Significance

The USAS was primarily used to support ground forces. It was involved in reconnaissance as well as attacks on enemy troops and supplies both at the front and in rear areas. USAS fighters was also used to protected observation and bomber craft. At the time this was not easy. There were no radios that were light enough to be installed on aircradt. Land forces faced the same problem when attacking. Headquarters could have radios, but the attacking force on an offensuce could not take radios with them. Thus command and control was a serious problm.

American Aviators

World War I was the first war in which air power played a significant role. Thus the term ace was coined during the War. A flying ace became defined as a military aviator credited with shooting down five or more enemy aircraft during aerial combat. Aircraft destroyed on the ground were not counted. The term was invented by French newspapers, describing Adolphe Pégoud as l'as (the ace), after he shot down five German planes. None of the belligerants, least of all the United States which did not begin to build a serious air service until after it enterd the War, has a serious pilot training program. Most pilots were thrown into combat after only a very brief and rudimentry training effort. Most of the scores run up by aces were young pilots that did not really know what they were doing. Each of the major combatants has their aces. They acquired a status rather like chivalarous medieval knights. The air war began with baloon busting and evolved into the most deadly and dangerous combat activities of the War. The various World War I air services picked up the idea of aces and developed their own definitions of precisely what an air victory was as well as verifying and assigning credit. American air service began with the French and throughout the War used French and British planes. The United States produced 71 aces durig the War. Five had more than 10 victories each. Several American aviators are well known, including Eddie Rickenbacker, Raoul Lufbery, Quentin Roosevelt, Frank Luke, Joe Werner, Carl Spaatz, Everett Cook, Billy Mitchell and others. The Battle of St. Mihiel was the beginning of the American Meuse-Argon offensive. The battle marked the meteoric ascent of balloon‐busting ace Frank Luke, who shot down 18 Germans in 17 days before meeting his death. The impetuous Luke won the Medal of Honor, as would American ace of aces Eddie Rickenbacker, who ultimately gained 26 victories and survived the war.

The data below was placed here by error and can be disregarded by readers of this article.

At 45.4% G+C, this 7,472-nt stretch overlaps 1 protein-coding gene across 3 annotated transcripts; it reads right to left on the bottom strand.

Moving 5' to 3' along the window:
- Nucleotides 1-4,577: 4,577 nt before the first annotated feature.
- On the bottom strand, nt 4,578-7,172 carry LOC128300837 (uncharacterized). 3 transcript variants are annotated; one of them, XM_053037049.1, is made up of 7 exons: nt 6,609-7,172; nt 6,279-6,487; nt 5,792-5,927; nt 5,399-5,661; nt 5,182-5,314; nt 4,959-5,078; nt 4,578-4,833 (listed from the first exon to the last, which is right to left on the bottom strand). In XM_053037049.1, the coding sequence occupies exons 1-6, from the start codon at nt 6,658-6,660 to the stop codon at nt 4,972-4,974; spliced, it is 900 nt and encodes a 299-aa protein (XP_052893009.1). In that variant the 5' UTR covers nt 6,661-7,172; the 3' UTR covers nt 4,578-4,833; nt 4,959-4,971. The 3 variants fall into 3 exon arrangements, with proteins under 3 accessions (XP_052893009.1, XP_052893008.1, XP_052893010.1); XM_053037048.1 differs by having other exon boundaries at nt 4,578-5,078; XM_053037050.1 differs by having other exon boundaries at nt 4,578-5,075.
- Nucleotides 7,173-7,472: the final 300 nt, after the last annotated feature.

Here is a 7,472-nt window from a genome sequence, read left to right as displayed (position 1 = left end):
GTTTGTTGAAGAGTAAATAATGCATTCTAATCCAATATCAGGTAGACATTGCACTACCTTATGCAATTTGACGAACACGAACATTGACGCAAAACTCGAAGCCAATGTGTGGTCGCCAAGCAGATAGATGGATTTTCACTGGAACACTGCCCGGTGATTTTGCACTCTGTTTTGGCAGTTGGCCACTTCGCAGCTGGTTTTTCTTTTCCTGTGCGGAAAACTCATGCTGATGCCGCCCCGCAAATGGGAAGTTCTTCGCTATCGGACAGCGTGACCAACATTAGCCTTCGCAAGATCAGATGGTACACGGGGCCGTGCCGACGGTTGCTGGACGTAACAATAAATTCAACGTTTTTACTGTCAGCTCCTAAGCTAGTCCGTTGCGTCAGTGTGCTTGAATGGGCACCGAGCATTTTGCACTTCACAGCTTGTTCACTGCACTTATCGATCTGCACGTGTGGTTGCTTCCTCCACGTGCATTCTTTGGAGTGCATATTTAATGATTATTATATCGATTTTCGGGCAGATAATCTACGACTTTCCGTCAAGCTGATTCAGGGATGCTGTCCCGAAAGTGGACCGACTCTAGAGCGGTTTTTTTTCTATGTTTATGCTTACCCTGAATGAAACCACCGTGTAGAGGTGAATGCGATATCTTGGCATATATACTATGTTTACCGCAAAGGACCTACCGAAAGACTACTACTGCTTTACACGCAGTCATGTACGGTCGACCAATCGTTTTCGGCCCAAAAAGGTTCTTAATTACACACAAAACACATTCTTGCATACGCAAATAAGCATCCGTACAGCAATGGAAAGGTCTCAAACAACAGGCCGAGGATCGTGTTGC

American Air Power

The United States had begun the War virtually without an airforce. By the time of the Armistice the USAS had grown to 195,024 officers and men. More than 2,000 American flight personnel had reached the front. A total of 681 aviators had died. Only about 25 percent had been killed in combat The rest had been killed in accidents.

Post-War Period

The very limited military spending and the propensity of the WrightBrothers tosue oithers in the industry impaired the debelopment of an Americam aviation industry before World War I. The War stimulated the development of anew American industry. Technical advances during the War meant that planes were much more caoable. In addition, large numbers of Americans were involved both in flying and in mantaining aircraft. Many returning to America wanted to make a living in aviation. And at the end of the War there were llarge numbers of war-surplus planes which could be purchased at low price. This lead to barnstorming which further peacked the public interest. Government mail contracts provided support for the new industry. And with the Wrights gone, investors began to take an interest in the industry. And technical advances made air travel feasible. The Ford Tri-Motor was the first rel commercial arliner. The development of a commercially viable industry was a critical development. It would be the foundation on which the huge American World War II air forces would be built.

Sources

Hudson, James J. Hostile Skies: A Combat History of the American Air Service in World War I (1968).

Johnson, Herbert A. Wingless Eagle: U.S. Army Aviation through World War I.

Ross, John F. Enduring Courage: Ace Polot Edie Rickenbacker and the Dawn of the Age of Speed (2014), 320p.

Van Wyen, Adrian O. Naval Aviation in World War I (1969).






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Created: 2:31 AM 8/17/2009
Last updated: 11:15 PM 9/11/2016